Coming Into The Country Analysis

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Whether it results in awe and delight or trepidation and fear, nature can wreak profound havoc on our senses. Humans loose themselves in the wonders of their natural environments and are compelled to revel in the simplicity with which wildlife thrives on. The beastliness of the reality of life in the wild can be jarring and unexpected because something about nature causes humans to consider it beautiful, even the dangerous, terror-inducing parts. In the excerpt from Coming into the Country by John McPhee, the author explores the beauty of the terror that is nature. McPhee illustrates the idea that humans are enthralled by the beauty of nature, even though in reality it is scary and unpredictable, because it appeals to the inherent primitiveness of human beings. He proves…show more content…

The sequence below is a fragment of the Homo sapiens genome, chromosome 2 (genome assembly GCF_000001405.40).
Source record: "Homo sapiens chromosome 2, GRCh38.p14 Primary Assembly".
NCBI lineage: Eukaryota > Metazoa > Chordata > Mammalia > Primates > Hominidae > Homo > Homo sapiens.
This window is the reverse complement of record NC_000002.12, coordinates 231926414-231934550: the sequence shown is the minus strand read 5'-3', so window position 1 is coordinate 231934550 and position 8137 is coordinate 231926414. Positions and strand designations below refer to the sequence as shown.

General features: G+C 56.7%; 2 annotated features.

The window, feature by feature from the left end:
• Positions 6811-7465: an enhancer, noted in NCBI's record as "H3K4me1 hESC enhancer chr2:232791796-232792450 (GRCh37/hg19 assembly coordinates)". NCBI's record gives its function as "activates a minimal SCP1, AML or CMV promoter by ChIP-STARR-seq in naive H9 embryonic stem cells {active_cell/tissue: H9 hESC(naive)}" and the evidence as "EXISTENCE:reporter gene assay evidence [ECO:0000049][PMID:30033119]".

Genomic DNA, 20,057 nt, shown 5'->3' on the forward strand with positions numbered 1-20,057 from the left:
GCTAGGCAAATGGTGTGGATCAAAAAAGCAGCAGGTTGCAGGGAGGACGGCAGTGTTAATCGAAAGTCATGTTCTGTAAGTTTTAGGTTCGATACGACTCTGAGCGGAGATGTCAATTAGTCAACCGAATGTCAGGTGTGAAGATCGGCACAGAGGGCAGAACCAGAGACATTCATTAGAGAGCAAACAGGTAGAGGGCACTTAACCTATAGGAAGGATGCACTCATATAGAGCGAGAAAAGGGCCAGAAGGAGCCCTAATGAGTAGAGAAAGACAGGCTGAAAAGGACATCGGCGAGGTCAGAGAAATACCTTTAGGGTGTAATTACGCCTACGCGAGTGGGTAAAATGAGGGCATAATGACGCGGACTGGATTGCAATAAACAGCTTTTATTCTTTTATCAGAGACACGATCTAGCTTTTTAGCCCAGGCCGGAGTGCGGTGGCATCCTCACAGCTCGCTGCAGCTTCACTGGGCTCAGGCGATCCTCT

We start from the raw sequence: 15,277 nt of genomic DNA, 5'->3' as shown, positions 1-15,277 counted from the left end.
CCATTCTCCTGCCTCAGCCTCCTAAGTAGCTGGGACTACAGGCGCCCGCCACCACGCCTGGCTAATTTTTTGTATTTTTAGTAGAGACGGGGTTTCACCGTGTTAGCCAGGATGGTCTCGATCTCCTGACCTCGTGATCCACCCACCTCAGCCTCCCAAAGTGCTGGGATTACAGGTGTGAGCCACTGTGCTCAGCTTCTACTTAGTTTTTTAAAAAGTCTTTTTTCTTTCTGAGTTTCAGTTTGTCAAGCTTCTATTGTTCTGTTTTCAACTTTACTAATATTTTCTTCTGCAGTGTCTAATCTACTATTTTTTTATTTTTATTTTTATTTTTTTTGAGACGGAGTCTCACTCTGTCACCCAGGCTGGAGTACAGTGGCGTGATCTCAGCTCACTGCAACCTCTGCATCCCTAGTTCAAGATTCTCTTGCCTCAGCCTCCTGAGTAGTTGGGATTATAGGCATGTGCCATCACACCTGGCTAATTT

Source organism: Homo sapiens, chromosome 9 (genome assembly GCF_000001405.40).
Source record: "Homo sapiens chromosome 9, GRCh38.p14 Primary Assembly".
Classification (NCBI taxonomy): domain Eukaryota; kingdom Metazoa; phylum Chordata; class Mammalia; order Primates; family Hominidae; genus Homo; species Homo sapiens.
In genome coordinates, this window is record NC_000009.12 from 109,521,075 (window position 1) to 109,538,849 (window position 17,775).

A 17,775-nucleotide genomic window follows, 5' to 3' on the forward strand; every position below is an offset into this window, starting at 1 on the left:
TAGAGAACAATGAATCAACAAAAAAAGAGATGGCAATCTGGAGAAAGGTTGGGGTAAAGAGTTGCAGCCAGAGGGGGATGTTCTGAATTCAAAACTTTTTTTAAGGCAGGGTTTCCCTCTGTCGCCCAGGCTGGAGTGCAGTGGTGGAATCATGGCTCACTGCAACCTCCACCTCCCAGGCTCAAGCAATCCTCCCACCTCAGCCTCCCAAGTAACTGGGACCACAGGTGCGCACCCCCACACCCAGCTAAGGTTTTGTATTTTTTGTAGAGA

In times of stress, any modicum of comfort and peace that organism may have created flies out the window in favor of pure, basic survival needs. An organism meets any threat to its environment with a fight and need to persevere and dominate the competition. McPhee describes the bears in a human like manner, saying they are "intelligent and independent and will do whatever they choose to do according to mood, experience, and whim." He writes that the mother bear that will "charge anything that suggests danger to the cubs," and that a bear who 's personal space is invaded will fight for it back. All things entirely easy for people to comprehend. McPhee 's personification of the bear creates a foundational for readers to relate to the bear and feel the same pull to protect themselves and their brethren and enact revenge upon any that pose as or act on a threat. It is refreshingly simplistic in comparison to the complex, conniving ways of human society, and that simplicity of nature in and of itself is a beautiful thing. It appeals to the primitive side of humans, persuading them to act on their basic urges like the grizzly bear does in the
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